BBC News | Friday, 2 April 2010 01:49 | 00:49 GMT
Israeli planes have carried out 13 air strikes on the Hamas-ruled Gaza Strip, Palestinian sources have told the BBC. Four of the strikes took place near the town of Khan Younis, where two Israeli soldiers were killed in clashes with Palestinian fighters last week. The Israeli military has told the BBC the operation was targeting four weapons factories. The strikes are the most serious for more than a year, says the BBC’s Jon Donnison from Jerusalem. The director of ambulance and emergency in the Palestinian Ministry of Health, Dr Muawiya Hassanein, said that three children including an infant were slightly injured by flying debris. Witnesses and Hamas officials said the Israeli raids targeted metal workshops, farms, a milk factory and small sites belonging to the military wing of Hamas.
"Israel will not tolerate terroristic activity inside Gaza that threatens Israeli citizens," the Israeli military said in a statement released to the BBC. Palestinian news agencies reported that Israeli aircraft dropped leaflets over parts of Gaza on Thursday warning residents of retaliation for last Friday’s killings of the soldiers in Khan Younis. They were the first Israeli soldiers to be killed in hostile fire in Gaza in over a year. The military wing of Hamas claim responsibility for those attacks. Hamas said police stations and training facilities were among the targets of Israel’s overnight raids.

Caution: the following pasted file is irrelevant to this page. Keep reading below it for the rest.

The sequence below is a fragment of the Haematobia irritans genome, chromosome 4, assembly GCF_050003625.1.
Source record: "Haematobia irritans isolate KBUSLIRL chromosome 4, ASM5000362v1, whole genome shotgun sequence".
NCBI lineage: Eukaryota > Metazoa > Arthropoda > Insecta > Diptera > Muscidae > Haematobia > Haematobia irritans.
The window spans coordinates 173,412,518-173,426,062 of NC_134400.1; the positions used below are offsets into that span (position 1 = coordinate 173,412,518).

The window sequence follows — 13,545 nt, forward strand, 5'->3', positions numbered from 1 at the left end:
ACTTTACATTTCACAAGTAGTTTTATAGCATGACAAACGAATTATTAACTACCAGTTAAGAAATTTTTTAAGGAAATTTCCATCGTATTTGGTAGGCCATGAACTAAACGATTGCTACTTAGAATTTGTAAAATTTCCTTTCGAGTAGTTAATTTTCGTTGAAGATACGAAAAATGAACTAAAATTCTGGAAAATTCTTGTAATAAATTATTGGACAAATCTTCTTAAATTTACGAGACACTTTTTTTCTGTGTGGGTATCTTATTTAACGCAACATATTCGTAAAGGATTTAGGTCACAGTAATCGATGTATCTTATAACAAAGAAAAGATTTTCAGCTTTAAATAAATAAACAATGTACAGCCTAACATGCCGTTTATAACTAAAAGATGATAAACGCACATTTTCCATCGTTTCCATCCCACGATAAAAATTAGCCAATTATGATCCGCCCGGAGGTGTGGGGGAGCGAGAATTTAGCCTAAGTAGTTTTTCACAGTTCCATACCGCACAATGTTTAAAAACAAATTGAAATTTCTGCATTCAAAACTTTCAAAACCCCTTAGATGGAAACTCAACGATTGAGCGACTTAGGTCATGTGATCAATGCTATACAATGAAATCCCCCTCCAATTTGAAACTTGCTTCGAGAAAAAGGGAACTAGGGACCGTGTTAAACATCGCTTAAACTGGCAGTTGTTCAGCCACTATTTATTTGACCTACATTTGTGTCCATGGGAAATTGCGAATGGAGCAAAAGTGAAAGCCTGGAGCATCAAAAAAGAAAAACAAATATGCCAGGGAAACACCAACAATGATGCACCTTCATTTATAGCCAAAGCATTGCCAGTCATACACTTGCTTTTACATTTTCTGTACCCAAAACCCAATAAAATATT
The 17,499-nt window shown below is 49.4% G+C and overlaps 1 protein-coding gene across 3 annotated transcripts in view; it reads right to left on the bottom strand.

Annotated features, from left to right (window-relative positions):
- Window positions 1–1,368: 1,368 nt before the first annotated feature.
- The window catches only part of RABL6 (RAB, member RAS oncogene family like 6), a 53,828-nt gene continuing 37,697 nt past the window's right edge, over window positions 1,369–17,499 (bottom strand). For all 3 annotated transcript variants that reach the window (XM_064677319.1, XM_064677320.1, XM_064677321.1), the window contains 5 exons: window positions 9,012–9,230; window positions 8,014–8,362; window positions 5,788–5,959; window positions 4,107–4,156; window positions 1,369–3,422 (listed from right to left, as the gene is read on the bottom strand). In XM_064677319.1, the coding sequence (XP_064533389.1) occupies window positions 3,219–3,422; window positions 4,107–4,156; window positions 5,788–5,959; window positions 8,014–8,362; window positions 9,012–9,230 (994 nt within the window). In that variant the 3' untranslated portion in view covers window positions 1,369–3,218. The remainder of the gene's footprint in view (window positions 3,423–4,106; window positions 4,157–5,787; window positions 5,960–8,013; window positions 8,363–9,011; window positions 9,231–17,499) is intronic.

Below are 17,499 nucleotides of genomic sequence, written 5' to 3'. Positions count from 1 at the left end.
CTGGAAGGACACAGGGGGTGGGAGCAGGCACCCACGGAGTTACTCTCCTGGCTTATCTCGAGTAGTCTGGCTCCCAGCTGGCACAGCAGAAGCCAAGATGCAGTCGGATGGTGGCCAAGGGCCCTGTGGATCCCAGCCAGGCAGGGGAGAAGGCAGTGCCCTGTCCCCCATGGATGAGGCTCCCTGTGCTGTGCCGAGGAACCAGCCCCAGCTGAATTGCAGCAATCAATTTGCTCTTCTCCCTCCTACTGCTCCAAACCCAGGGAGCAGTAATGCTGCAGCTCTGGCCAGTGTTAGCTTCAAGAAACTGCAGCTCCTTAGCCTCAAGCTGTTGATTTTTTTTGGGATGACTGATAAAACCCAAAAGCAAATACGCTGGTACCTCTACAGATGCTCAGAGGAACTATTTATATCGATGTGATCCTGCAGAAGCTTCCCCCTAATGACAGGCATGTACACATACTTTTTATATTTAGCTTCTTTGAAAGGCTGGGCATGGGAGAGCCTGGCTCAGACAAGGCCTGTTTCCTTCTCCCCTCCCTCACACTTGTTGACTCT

Tensions in the region are running high after a recent Israeli government announcement of plans to build 1,600 new homes for Jewish people in East Jerusalem, which the Palestinians want as a capital of a future state. Militants in the Gaza Strip have recently stepped up rocket fire directed at Israel. On Wednesday, they fired a rocket into an empty field in southern Israel, but there were no reports of casualties or damage, military sources said.
BBC NEWS | 2010/03/26 | 10:36:32 GMT